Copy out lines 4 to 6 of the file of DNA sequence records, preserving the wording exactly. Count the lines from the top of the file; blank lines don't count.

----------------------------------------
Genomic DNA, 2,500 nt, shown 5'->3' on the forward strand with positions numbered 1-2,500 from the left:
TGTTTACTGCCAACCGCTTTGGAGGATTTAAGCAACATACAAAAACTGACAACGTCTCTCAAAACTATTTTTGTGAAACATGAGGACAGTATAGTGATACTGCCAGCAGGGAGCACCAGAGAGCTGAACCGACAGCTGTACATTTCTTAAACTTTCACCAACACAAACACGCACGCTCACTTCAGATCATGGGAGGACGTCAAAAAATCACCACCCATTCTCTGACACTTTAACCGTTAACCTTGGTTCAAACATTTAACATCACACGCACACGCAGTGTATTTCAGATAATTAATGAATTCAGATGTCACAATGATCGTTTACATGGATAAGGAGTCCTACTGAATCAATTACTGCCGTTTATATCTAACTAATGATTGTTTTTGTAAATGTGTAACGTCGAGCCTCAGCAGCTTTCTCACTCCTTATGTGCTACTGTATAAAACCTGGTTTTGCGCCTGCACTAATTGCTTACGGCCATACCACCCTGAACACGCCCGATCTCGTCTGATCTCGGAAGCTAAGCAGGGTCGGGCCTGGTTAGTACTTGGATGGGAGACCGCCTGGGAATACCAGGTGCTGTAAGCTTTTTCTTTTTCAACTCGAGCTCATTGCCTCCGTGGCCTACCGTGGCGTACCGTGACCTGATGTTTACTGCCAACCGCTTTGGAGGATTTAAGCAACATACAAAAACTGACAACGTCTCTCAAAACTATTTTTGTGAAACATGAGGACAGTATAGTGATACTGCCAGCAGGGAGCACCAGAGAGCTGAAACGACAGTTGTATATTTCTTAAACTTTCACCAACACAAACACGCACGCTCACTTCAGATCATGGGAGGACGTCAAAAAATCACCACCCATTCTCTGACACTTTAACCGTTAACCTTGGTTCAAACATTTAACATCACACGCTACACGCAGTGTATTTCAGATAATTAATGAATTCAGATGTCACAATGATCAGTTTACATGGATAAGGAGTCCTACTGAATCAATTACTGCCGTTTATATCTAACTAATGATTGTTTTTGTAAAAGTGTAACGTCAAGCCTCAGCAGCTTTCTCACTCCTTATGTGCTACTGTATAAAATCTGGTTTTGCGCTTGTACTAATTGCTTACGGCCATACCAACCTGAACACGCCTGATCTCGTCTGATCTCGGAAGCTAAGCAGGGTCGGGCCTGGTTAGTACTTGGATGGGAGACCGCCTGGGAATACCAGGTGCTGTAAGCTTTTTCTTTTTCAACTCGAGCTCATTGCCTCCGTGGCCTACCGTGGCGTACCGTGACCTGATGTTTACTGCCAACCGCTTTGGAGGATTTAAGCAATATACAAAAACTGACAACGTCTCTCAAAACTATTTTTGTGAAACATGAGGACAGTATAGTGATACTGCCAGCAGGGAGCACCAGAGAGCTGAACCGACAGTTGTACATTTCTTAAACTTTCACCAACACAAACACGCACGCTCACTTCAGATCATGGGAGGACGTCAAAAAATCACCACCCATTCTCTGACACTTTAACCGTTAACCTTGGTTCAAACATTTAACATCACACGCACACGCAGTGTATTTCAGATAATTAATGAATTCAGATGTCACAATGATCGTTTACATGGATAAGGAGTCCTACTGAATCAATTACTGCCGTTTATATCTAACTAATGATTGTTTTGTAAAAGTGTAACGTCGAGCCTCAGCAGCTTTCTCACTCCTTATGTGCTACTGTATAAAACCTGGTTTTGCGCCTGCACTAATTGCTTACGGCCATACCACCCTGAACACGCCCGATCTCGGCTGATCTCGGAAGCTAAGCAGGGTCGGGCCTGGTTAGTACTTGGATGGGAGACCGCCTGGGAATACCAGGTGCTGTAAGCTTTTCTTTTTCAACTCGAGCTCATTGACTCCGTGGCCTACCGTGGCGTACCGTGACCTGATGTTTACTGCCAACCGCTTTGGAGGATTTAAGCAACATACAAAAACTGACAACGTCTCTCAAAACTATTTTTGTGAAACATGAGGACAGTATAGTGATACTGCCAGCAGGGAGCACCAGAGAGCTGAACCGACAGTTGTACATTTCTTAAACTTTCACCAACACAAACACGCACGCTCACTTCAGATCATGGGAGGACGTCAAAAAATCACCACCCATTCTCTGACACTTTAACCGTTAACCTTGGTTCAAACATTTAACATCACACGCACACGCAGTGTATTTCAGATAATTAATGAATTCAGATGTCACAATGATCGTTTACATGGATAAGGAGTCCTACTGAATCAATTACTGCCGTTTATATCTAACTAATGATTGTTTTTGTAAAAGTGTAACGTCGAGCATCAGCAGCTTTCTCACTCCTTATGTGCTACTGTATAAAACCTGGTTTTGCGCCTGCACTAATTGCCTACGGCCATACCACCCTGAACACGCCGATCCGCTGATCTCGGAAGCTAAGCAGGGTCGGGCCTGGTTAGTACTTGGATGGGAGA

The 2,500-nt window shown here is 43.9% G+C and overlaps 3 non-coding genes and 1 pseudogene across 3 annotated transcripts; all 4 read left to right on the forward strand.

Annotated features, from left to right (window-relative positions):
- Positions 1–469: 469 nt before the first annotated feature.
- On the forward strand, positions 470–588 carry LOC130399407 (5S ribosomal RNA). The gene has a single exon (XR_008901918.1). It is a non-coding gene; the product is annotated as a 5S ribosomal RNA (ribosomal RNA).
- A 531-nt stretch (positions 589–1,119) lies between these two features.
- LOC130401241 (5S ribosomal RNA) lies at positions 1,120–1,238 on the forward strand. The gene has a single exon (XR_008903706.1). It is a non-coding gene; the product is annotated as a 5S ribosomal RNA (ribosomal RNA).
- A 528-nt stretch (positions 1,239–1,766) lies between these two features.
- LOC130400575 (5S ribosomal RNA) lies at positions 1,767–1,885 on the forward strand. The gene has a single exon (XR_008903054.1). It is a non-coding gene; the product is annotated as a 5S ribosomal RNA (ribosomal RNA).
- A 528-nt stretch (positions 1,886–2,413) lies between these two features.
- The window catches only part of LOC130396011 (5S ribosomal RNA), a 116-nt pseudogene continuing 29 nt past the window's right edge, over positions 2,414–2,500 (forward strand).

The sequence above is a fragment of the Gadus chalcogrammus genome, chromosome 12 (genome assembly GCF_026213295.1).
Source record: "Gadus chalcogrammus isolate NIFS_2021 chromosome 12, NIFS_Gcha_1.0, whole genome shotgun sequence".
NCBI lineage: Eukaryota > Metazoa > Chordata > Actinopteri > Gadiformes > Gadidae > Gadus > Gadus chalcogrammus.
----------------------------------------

Annotated features, from left to right (window-relative positions):
- Positions 1–469: 469 nt before the first annotated feature.
- On the forward strand, positions 470–588 carry LOC130399407 (5S ribosomal RNA). The gene has a single exon (XR_008901918.1). It is a non-coding gene; the product is annotated as a 5S ribosomal RNA (ribosomal RNA).